Magnificent Microgreens

It sounds like one of those hard-hitting commercials with the speed-talking guy hammering out questions against a visual of a terrorized human who just wishes Scotty would beam them someplace else…anyplace else…

Are you tired of COVID? Sick of worrying about being sick? Sick of grey, sunless days? Wishing you could amuse the kids/grandkids better? Sick of bad news? Sick of boring dinners you didn’t want to fix in the first place?

You need a new hobby! A new hobby that will bring new life to boring dinners! A new hobby that will provide nutritional benefits, so you feel better! A new hobby so easy a kid could do it! Yes, it’s sure to amuse the kids/grandkids! It will bring out the kid in you!!!! And even please your doctor! In only a few minutes of your time, you’ll have fresh, tasty greens that even those who never met a veggie they like will happily eat! No fancy lights! No fancy trays! Just a windowsill, and you’ll have fresh, nutritious greens all year long.

It does have the ring of too-good-to-be true, but I surely hope you didn’t bet the farm this just a silly COVID dream. My (possibly soon, your) new hobby is called Microgreens. And every word that speed talking salesman spouted is truth.

You really don’t need fancy trays. You really don’t need fancy lights. You don’t need to adjust the pH of the water and you don’t have to harden up the seedlings. You just eat them.

Just ask Oxford’s Terry Holman, who discovered Microgreens when she researched something else entirely. “It just sounded interesting, particularly the claims that Microgreens are more nutritious than full grown veggies,” Terry says. “Of course, I had to research that, too. It’s true, it’s been well tested.” Terry is a chemist, and very sensitive to research protocols. “It’s just so hard to believe, it’s so easy to grow them, and these delicious little leafy things have up to 400% more vitamins than they would fully grown.”

Place a half inch layer of microgreen seeds to cover the substrate.

You can grow Microgreens in plastic trays you’d otherwise recycle. They’ll grow happily on a windowsill or table near a window. You will need a medium of some sort for them to grow in – unlike sprouts, which are grown by simply rinsing seeds daily with water. Sprouts are eaten as soon as they, well, sprout; Microgreens are grown until they get their second set of leaves – also known as “true leaves.”

Very quickly the seeds will begin sprouting.

You can give your kids/grandkids a little lesson in plant biology while allowing them to complete the whole project for you. “This is a great project for kids,” said Terry. “They can learn all sorts of things, obviously about plants, but it can also help with counting skills, they can learn about measuring spoons, you name it.”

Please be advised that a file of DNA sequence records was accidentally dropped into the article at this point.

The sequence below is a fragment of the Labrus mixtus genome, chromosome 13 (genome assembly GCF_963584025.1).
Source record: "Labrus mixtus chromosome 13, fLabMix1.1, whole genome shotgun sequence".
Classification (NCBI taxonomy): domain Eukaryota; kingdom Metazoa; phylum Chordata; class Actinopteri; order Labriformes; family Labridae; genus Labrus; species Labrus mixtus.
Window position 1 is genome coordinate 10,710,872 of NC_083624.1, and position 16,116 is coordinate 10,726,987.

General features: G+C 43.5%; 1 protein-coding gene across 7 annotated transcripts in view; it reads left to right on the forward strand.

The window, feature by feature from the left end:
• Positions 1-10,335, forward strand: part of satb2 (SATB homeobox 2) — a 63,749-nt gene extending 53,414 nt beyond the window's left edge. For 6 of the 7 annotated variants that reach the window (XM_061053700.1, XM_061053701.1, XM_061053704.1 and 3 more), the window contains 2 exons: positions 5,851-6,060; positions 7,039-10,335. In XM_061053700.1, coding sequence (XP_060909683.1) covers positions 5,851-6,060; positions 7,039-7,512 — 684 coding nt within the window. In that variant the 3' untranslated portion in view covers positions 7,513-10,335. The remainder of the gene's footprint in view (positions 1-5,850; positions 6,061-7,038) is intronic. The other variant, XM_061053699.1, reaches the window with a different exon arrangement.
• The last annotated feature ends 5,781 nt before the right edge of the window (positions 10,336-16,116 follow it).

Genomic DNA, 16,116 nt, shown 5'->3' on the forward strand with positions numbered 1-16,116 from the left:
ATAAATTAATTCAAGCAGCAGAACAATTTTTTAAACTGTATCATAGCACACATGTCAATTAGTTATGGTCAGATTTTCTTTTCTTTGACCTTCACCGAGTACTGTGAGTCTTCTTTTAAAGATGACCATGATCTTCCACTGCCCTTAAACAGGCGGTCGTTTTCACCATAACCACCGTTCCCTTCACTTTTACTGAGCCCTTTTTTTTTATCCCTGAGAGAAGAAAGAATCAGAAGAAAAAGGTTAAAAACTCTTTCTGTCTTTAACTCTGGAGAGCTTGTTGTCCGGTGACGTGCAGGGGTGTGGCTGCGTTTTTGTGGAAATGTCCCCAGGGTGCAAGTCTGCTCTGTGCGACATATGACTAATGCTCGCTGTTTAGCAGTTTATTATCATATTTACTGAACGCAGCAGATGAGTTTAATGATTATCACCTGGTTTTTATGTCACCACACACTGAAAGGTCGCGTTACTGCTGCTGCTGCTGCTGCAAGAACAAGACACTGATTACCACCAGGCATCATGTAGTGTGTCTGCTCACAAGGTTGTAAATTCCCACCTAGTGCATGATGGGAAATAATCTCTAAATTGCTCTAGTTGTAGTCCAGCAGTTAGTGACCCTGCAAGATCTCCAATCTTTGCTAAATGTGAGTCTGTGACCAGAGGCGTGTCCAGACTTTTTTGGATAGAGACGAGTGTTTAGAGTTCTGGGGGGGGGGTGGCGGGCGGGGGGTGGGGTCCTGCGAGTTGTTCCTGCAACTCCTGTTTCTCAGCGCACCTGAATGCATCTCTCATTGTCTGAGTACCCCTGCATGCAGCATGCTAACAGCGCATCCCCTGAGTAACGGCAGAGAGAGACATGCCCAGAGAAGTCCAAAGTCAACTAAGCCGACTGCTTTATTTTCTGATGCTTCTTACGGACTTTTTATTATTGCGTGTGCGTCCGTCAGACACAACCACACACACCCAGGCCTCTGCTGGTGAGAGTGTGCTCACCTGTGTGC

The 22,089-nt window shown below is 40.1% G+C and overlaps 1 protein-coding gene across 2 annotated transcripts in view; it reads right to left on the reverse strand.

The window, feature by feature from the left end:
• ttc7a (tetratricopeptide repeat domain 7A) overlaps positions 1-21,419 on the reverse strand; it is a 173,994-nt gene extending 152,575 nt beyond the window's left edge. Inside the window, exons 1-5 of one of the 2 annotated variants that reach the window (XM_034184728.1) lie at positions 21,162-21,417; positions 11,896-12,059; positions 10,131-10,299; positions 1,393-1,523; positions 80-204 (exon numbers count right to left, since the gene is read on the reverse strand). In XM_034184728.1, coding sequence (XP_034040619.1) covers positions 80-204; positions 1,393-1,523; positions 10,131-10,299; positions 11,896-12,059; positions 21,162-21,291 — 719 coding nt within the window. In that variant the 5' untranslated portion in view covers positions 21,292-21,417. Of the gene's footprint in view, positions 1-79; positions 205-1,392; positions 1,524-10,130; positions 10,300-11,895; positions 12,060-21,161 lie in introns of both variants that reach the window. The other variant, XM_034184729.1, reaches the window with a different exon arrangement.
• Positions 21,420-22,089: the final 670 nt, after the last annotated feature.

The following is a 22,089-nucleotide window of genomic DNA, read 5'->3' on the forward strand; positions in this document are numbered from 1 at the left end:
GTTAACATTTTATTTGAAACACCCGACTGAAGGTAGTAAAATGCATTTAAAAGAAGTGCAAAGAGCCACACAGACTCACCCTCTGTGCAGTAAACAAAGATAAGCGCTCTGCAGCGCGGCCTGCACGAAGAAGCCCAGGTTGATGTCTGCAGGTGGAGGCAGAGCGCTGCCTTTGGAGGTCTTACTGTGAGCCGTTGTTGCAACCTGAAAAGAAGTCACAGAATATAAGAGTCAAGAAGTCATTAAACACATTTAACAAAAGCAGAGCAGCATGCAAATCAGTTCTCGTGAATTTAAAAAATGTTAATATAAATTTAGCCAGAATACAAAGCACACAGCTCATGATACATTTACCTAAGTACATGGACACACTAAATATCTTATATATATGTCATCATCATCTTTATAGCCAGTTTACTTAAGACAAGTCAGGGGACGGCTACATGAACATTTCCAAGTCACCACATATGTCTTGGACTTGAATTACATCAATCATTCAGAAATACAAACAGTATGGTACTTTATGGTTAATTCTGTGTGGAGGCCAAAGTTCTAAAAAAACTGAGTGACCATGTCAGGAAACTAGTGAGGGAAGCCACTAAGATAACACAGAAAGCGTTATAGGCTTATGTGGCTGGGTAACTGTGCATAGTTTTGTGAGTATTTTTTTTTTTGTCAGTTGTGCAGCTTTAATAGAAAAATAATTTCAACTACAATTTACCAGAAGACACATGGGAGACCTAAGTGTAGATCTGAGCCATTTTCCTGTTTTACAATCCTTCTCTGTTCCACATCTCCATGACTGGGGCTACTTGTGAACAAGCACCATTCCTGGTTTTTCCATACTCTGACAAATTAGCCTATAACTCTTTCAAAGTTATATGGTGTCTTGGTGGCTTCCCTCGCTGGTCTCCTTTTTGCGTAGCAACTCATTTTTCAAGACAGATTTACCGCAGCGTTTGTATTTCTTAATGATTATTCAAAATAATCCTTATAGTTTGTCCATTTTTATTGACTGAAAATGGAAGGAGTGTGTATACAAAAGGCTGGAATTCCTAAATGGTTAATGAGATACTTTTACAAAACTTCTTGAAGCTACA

Seeds, you can knowledgeably tell them, are little, tiny packages with all the things the plant will need as it grows up. Inside this little, tiny seed is a baby root, and baby leaves, and the teeniest, tiniest, little stem part. Lima beans show this particularly well, being large seeds. Ease back the coat on the seed and you’ll see the leaves, right there, and poke about, you’ll find the little root. If you want to be fancy, the first root is called the radicle.

The root grows first, you can tell the kids. It’s so that when the stem pushes up the heavy leaves (for a teeny, tiny plant, those teeny, tiny leaves are very heavy) it won’t topple over. The root gives it balance.

Once there’s a little root growing, the teeny, tiny stem unfurls and pushes upward, holding the first teeny, tiny leaves like a little flag. This likely will be the first thing you and the kids can see after you’ve planted your Microgreens. Wait a little while, perhaps another day, and you’ll see the first little leaves open out. They generally look quite different from the adult, or “true” leaves. (The first leaves are known as “cotyledons.” If you’re really dedicated to the fancy names, the first stem is called the hypocotyl.) This is quite exciting!

Once there are leaves, however tiny, place the seedlings in or near a sunny window. Very shortly, another day, perhaps two, you’ll see the first “true” leaves. The moment we’ve been waiting for! Now we get to eat the little greens! These are Microgreens!

As the seeds grow, you’ll notice that they are quite dense.

Let’s get down to brass tacks.

First, buy some good seed. There are some great sources, Terry likes “Johnny’s Selected Seeds” and “True Leaf Market.” Both have good Microgreen seeds available by weight, not just in a tiny packet. “Or particularly if you’re doing this with kids, try popcorn. You can buy popcorn seeds from another source, but you can try growing the popcorn you find in a grocery store,” Terry notes, “the popcorn seedlings are very sweet, which will always appeal to a kid. And, unlike most Microgreens, if you trim off the tops and eat them, they’ll send up more shoots for you.”